Baton Rouge's bike-sharing program has experienced a dramatic uptick in users since mid-March, when restrictions imposed because of the coronavirus pandemic left residents clamoring for new ways to take in the great outdoors.
Gotcha Bikes installed nearly 30 bike stations in the Capitol city last summer and has recently seen a roughly 10-fold increase in the number of trips taken per day, according to Mark Armstrong, a spokesperson for Mayor-President Sharon Weston Broome.
To reduce the risk of spreading the highly infectious virus among users, Gotcha's fleet of technicians are disinfecting the bikes' hand grips, brake levers and bells multiple times a day, said Caroline Passe, a spokesperson for the South Carolina-based company.
The bikes are located at hubs across downtown, LSU and Southern University. There are plans to expand the program in the future into Mid City and the Health District in the Perkins-Essen-Bluebonnet corridor.
Riders use an app from Gotcha to pick up a bike from a designated stand, and, after they arrive at their destination, they can return the bike to another stand.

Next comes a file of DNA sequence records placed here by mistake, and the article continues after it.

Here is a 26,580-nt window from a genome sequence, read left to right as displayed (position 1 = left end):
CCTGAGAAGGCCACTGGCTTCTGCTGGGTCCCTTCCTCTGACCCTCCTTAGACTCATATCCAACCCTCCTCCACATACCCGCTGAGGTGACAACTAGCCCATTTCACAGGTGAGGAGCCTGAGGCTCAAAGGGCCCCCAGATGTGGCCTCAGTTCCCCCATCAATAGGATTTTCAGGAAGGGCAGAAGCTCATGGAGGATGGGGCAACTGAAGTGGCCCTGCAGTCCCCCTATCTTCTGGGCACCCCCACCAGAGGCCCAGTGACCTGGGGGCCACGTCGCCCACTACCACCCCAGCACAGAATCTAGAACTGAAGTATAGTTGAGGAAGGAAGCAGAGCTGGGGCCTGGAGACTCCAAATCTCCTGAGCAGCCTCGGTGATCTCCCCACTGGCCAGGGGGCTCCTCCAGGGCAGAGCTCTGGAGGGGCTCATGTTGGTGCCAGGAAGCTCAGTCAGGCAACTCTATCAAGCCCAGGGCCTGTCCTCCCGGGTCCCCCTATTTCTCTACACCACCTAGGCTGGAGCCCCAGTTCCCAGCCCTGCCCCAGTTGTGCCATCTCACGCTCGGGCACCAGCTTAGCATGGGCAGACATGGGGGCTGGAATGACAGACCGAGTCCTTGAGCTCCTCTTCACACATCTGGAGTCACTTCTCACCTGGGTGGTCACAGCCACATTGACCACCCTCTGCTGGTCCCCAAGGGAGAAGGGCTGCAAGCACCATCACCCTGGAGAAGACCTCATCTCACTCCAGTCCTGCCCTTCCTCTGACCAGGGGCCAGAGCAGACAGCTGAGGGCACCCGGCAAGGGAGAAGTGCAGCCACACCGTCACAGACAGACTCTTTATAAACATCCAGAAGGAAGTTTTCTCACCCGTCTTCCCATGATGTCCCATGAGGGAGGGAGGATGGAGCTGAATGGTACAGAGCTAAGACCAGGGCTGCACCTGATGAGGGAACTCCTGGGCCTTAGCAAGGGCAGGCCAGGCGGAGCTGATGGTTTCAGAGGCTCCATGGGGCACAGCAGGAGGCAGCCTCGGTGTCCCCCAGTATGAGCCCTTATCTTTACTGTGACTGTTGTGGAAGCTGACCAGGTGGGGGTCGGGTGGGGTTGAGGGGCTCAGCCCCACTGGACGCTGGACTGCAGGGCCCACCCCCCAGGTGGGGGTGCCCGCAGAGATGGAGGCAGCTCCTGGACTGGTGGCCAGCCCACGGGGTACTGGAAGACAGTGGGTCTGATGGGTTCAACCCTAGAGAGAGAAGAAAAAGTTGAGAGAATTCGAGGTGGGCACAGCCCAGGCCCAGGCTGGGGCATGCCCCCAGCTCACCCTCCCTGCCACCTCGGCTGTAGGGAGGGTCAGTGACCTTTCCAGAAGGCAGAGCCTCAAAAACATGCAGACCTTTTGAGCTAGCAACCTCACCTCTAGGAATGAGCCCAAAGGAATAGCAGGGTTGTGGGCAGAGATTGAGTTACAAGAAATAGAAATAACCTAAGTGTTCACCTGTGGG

East Baton Rouge Parish last year brokered a five-year contract with Gotcha capped at $801,000, though the city-parish secured a grant through the Federal Highway Administration's Transportation Program that is paying for 80% of the program's cost.
Other financial backers and community sponsors include Blue Cross and Blue Shield Louisiana, Baton Rouge General, the state's Department of Transportation and Development, Baton Rouge Area Foundation, Downtown Development District, the city-parish's parks and recreation system and LSU and Southern.
"We continue to think that bikes are a healthy, clean and environmentally-friendly way to get around and certainly a way to exercise in this unique time," said Michael Tipton, president of the Blue Cross Blue Shield Foundation.